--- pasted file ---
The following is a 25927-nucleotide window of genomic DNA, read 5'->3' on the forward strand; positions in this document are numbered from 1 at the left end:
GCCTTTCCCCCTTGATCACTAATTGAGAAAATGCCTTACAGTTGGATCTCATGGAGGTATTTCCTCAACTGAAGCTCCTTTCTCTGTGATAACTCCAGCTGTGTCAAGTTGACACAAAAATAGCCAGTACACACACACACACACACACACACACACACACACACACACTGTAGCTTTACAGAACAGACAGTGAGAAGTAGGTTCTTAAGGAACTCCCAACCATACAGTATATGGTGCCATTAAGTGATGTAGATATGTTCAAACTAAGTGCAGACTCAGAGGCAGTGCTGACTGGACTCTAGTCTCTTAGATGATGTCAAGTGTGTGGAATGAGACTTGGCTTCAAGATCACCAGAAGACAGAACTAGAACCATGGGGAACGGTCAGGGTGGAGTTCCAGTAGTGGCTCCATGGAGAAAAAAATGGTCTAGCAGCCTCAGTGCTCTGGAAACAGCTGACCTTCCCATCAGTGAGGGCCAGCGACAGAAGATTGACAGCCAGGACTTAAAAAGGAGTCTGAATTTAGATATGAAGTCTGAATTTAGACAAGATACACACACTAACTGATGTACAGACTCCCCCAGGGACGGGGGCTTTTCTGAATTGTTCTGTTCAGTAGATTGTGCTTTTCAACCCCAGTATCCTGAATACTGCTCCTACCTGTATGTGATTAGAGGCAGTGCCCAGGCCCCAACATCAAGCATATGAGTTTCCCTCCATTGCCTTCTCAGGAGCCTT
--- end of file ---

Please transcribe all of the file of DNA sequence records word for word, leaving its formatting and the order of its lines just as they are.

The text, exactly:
The following is a 25927-nucleotide window of genomic DNA, read 5'->3' on the forward strand; positions in this document are numbered from 1 at the left end:
GCCTTTCCCCCTTGATCACTAATTGAGAAAATGCCTTACAGTTGGATCTCATGGAGGTATTTCCTCAACTGAAGCTCCTTTCTCTGTGATAACTCCAGCTGTGTCAAGTTGACACAAAAATAGCCAGTACACACACACACACACACACACACACACACACACACACACTGTAGCTTTACAGAACAGACAGTGAGAAGTAGGTTCTTAAGGAACTCCCAACCATACAGTATATGGTGCCATTAAGTGATGTAGATATGTTCAAACTAAGTGCAGACTCAGAGGCAGTGCTGACTGGACTCTAGTCTCTTAGATGATGTCAAGTGTGTGGAATGAGACTTGGCTTCAAGATCACCAGAAGACAGAACTAGAACCATGGGGAACGGTCAGGGTGGAGTTCCAGTAGTGGCTCCATGGAGAAAAAAATGGTCTAGCAGCCTCAGTGCTCTGGAAACAGCTGACCTTCCCATCAGTGAGGGCCAGCGACAGAAGATTGACAGCCAGGACTTAAAAAGGAGTCTGAATTTAGATATGAAGTCTGAATTTAGACAAGATACACACACTAACTGATGTACAGACTCCCCCAGGGACGGGGGCTTTTCTGAATTGTTCTGTTCAGTAGATTGTGCTTTTCAACCCCAGTATCCTGAATACTGCTCCTACCTGTATGTGATTAGAGGCAGTGCCCAGGCCCCAACATCAAGCATATGAGTTTCCCTCCATTGCCTTCTCAGGAGCCTT